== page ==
Saturday Night Live
Back in the days when Woody Harrelson was essentially still seen as Woody Boyd from Cheers, he was happy to exploit that public perception that he was basically a doofus. As the decades scrolled by, and Harrelson was revealed to be more of a dreamy, distracted pothead than an outright dope, he was perfectly game to make fun of that, too. Despite his willingness to play to his persona, Harrelson’s SNL gigs haven’t really provided that many memorable moments. Sure, there are plenty of worthy sketches, including “Take Your Shirt Off” from ’92 and “Match’d” from ’14, but these owe more to fun ideas than anything writers did for Harrelson. This week’s show didn’t add anything particularly noteworthy to his SNL history, but as usual, he has a handful of bright moments, including him stepping into Jason Sudeikis’s vacated shoes to portray presidential hopeful Joe Biden.
Though overall the season premiere isn’t quite the bang for which SNL might hope, there are enough strong bits to keep things moving along. One of the most exciting elements of the show: New players Bowen Yang and Chloe Fineman got used quite a bit, popping up in several sketches and each given their own moments to shine.
As a reminder here at the beginning of the season, we list sketches from best to worst — so if you’re not a completist, you can watch the first few and leave the rest behind.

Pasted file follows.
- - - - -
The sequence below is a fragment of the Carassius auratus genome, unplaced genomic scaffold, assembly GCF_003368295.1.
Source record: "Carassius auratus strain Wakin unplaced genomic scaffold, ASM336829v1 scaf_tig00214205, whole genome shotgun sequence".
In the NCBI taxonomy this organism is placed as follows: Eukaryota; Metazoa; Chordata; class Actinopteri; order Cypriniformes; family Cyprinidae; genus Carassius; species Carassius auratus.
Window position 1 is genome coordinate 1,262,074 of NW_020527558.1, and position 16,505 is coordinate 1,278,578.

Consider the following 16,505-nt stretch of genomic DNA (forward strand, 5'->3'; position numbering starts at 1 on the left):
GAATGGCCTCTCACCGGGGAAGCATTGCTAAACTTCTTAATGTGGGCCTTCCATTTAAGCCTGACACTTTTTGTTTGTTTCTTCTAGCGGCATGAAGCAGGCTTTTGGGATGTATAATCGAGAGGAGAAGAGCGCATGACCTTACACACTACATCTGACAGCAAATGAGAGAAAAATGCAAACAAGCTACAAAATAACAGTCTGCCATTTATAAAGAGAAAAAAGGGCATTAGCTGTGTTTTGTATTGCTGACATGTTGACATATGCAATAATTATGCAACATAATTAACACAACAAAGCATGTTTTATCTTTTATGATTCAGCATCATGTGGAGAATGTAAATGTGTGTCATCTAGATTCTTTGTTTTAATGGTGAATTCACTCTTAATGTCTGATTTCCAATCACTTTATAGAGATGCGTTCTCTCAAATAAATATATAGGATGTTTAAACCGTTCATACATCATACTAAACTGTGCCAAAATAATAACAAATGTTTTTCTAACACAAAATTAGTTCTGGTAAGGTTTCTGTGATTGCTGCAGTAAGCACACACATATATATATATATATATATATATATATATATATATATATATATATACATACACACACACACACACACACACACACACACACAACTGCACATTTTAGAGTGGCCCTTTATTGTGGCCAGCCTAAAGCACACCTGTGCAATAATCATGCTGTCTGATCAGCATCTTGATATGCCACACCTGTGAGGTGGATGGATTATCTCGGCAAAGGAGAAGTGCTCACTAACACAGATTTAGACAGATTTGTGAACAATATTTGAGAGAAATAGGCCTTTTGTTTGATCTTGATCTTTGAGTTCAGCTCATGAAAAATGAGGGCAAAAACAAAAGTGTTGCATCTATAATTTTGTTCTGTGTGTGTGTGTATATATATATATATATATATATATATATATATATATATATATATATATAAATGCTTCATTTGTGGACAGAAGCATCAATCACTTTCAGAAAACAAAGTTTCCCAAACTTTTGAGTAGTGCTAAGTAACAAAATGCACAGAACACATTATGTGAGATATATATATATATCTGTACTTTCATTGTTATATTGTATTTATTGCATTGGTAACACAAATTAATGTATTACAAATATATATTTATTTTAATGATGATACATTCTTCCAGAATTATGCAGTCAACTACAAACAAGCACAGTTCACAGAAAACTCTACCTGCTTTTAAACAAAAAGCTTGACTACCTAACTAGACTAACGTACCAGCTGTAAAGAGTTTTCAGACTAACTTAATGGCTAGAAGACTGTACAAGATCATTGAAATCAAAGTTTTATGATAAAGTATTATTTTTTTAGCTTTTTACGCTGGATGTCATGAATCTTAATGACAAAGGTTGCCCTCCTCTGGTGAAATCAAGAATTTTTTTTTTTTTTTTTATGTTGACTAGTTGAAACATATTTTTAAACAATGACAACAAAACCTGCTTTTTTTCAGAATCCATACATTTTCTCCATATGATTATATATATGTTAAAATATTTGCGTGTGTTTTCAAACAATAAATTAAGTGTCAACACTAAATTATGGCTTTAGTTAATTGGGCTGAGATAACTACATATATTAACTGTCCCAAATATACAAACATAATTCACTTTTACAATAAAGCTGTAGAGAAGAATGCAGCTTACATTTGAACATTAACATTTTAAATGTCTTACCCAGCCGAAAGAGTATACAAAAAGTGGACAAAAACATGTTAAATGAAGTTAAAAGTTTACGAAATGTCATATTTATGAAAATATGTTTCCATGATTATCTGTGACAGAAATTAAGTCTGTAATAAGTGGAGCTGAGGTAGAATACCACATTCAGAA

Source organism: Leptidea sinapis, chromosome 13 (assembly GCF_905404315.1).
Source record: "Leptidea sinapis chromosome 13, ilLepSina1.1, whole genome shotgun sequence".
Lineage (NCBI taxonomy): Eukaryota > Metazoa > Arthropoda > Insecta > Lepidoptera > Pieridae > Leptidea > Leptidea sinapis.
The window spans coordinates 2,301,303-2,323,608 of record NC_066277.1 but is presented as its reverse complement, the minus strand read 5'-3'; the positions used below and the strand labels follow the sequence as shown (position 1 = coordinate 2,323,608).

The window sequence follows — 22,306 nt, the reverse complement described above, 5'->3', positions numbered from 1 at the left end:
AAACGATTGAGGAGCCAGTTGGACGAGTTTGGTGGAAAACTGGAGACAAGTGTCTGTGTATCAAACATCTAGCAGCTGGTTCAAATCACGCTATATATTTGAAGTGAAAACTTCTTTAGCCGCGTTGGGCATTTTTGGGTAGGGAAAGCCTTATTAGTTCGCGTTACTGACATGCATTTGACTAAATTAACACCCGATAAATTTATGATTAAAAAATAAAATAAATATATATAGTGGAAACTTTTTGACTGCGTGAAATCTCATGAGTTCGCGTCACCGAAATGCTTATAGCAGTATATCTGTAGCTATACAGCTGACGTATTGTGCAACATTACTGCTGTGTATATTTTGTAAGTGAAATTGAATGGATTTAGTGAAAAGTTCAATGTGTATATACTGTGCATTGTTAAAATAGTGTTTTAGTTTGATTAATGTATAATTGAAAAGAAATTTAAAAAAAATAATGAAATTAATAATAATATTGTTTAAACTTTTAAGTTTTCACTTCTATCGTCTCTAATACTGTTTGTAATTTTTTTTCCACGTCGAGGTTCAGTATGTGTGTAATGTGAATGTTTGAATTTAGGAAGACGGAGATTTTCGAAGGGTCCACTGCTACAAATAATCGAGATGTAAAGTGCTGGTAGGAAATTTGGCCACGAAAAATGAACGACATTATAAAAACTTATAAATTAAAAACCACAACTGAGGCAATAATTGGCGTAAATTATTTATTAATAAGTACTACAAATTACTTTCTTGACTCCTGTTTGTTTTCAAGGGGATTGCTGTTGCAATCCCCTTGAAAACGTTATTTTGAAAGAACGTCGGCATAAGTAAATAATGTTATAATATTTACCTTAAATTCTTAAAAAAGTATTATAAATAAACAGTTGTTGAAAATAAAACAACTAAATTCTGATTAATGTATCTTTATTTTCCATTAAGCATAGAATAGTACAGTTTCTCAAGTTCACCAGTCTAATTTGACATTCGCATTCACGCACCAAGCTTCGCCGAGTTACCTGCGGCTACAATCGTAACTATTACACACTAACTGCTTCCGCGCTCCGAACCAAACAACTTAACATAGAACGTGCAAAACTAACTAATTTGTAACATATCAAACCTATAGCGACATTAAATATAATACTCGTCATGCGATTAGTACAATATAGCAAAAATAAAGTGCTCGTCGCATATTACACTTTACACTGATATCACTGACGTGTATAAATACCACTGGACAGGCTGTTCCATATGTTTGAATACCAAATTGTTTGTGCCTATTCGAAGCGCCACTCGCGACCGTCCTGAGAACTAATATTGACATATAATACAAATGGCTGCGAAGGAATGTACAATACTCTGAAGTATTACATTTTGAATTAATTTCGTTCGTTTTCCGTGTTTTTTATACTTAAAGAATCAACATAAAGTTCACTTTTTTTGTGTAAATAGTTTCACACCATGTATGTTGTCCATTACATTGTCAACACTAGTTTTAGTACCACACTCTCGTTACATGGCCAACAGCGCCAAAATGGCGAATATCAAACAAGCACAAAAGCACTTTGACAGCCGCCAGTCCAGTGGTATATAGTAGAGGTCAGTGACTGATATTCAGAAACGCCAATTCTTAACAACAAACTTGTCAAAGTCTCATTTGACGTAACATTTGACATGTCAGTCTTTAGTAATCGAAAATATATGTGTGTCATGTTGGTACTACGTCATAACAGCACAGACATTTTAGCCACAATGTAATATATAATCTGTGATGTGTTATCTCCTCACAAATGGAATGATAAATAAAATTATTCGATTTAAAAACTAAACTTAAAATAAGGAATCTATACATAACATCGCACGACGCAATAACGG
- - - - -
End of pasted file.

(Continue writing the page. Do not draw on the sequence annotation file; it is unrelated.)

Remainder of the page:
DNC Town Hall
In order to thoroughly slow down the impeachment proceedings, the presidential candidates gather for a town hall. Though the stage is full of bodies, there are only four hopefuls that moderator Erin Burnett (Cecily Strong) identifies as potential winners: Joe Biden (Harrelson), Kamala Harris (Maya Rudolph), Bernie Sanders (Larry David), and Elizabeth Warren (Kate McKinnon). Warren wants to fight, Harris wants to be America’s fun aunt, or “funt,” and Bernie’s Bernie. The scrutiny keeps returning to Biden, who defends himself: “I’m like plastic straws: I’ve been around forever, I’ve always worked, and now you’re mad at me?” There’s a bit too much going on to really drill down on many of the candidates, but the writers endow Uncle Joe with a distinct creepiness, confusion, and some antiquated notions about race. Many of the players have but mere moments to show off their impressions, and the most successful are those candidates who are a bit larger targets — including chummy Beto O’Rourke (Alex Moffat) and spacey Marianne Williamson (Chloe Fineman).